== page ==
There have been some reports that local government funding for the arts is under threat. I assure my hon. Friend and the hon. Member for Mid-Worcestershire that my Department monitors the situation vigilantly, and will want to be informed of any instances in which that is the case.

West Midlands Arts is working with Worcestershire county council to develop a touring circuit in Worcestershire that will bring professional theatre to community venues in the county, including Worcester city if the council agrees to participate in the initiative. West Midlands Arts is also aware of a new performing arts facility being developed at University College. Although these cannot replace the professional producing theatre, they will ensure access to participatory and community-based activity. West Midlands Arts will also talk to the county council about other theatre developments, particularly the recently refurbished Malvern theatre, which is just 10 miles away from Worcester city.

Government funding for the arts in general has reached record levels. That will address some of the issues that have been raised, although not the specific one raised by my hon. Friend. In March 2001, the Arts Council announced its theatre review, which discussed how the additional £25 million a year allocated to the theatre from 2003-04 would be spent. West Midlands Arts will benefit to the tune of £1.85 million, bringing the total spend on theatre in the region to £5.5 million, which by any standards is a considerable sum.

This year, the Arts Council joined together with the 10 regional arts boards to create a single arts funding organisation. We are monitoring its progress to ensure that it delivers improved value for the arts and the public. We will also be kept informed of the Arts

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Council's progress on developing a strategy to address the £8 million to £10 million savings on administration. We want administrative savings to be ploughed back into the arts, especially at regional level, such as in the west midlands.

The Arts Council recognises the tremendous efforts and considerable achievements of all those involved in trying to help the Swan to make a critical transition. Regrettably, however, and after careful consideration, it seems that it is not possible for the funding partners to find between them the investment that the theatre requires in the short term, or for there to be sufficient movement towards a new arts facility that would provide a viable and sustainable future for theatre in Worcester.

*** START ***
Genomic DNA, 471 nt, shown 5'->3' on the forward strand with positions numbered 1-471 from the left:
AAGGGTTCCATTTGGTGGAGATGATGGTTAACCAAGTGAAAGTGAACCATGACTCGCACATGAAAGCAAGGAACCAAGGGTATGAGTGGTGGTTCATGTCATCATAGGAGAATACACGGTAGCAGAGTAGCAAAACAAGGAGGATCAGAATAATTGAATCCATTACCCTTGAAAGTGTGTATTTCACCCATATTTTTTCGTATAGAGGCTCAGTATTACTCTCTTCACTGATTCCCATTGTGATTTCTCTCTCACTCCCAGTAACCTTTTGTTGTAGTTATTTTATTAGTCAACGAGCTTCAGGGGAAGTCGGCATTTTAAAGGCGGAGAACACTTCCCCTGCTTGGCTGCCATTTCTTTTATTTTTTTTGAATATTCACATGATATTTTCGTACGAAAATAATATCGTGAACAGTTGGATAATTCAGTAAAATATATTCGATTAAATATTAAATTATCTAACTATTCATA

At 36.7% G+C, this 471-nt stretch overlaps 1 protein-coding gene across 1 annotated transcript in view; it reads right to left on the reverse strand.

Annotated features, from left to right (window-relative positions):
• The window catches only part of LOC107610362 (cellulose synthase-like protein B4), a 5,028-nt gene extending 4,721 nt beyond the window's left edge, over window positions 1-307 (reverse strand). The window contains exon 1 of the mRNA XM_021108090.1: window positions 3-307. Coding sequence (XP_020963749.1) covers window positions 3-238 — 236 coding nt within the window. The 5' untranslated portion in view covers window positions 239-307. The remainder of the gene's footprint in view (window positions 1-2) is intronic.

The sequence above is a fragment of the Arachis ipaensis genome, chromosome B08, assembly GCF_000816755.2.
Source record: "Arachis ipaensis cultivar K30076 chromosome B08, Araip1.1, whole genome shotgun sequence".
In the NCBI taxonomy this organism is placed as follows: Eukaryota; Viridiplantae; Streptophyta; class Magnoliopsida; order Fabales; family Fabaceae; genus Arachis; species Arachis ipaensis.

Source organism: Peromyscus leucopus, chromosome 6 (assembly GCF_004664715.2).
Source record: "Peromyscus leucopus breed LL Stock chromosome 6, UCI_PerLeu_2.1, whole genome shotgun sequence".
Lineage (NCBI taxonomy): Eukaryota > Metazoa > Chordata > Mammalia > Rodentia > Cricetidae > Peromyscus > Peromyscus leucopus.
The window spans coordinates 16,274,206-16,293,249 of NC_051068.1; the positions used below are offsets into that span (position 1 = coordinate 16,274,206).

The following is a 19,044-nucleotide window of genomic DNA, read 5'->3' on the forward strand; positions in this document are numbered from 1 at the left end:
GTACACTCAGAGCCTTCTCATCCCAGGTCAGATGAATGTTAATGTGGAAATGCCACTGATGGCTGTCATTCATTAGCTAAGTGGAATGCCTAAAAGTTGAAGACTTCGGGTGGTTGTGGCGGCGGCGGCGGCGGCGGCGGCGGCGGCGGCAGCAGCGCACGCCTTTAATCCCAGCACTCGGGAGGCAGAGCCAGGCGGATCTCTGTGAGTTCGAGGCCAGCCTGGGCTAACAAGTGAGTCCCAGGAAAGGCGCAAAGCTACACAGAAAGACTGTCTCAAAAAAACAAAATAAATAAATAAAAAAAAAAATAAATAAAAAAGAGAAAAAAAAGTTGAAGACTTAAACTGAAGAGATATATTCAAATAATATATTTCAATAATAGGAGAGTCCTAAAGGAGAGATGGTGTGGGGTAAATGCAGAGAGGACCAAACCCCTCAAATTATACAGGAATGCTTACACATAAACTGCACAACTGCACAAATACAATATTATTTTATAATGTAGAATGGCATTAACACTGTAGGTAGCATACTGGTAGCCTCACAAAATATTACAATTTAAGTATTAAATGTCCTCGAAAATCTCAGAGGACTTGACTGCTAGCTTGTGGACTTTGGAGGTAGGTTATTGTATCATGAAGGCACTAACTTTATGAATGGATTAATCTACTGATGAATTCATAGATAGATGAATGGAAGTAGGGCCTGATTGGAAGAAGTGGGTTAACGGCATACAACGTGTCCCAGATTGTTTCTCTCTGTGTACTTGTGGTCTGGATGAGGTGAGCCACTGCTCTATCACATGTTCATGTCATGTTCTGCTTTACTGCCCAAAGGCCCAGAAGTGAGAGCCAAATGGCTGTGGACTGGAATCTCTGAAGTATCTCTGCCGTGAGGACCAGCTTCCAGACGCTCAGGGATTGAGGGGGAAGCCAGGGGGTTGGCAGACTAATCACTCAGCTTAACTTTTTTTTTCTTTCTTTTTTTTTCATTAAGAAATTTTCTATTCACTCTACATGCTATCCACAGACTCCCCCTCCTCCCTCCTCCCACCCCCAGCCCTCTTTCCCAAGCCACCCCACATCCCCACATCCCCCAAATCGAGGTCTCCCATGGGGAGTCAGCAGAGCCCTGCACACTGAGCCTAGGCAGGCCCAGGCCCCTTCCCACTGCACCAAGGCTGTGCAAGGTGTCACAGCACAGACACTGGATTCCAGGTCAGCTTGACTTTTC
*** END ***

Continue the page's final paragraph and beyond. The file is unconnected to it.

The challenge for us all is to develop an understanding and appreciation of what the arts can do that cannot be done in any other way. Their contribution to broader social and economic objectives has been demonstrated time and again. I hoped that Worcester city council would see that as an extremely important vehicle in the equation, but it must be seen as additional to the arts' unique value to us as a people.

I urge all parties to see this as an opportunity to seek enhanced partnership funding within the local community. The thrust of the national policy for theatre in England has been to enable theatre to respond to, and reflect in its organisations, the inevitably changing role of theatre in contemporary society, and to reward those that have that immediate capacity. I understand that, among other things, the building in Worcester continues to be an enormous constraint on that possibility for the Swan.

The McKinnon report recommended a short-term increase in funding and urgent work to establish the route towards a new arts centre for Worcester. As I pointed out, West Midlands Arts was able to find an additional £50,000 to supplement the theatre's core funding towards re-establishing a financially viable base level of support for the Swan. Funds were also offered to help with small-scale capital work necessary to keep the theatre open. I stress that those additional sums were conditional on the city council developing a realistic plan towards the construction of a new centre in Worcester. It is important to remember that match funding was not a condition of the additional funds.

The assertion of the hon. Member for Mid-Worcestershire that somehow West Midlands Arts has conspired against the theatre is wrong. West Midlands Arts very much wanted this to be a success and put money towards it. However, I am sure that my hon. Friend will agree that there is a great deal of competition for that funding, which will, of course, be directed to local authorities and other funding parties for theatres that have made a better fist of it. We have made it clear that we believe that regional and city theatres throughout the country fulfil roles well beyond simply putting on excellent performances, vital though those performances are. Those are the theatres that will receive most of the support.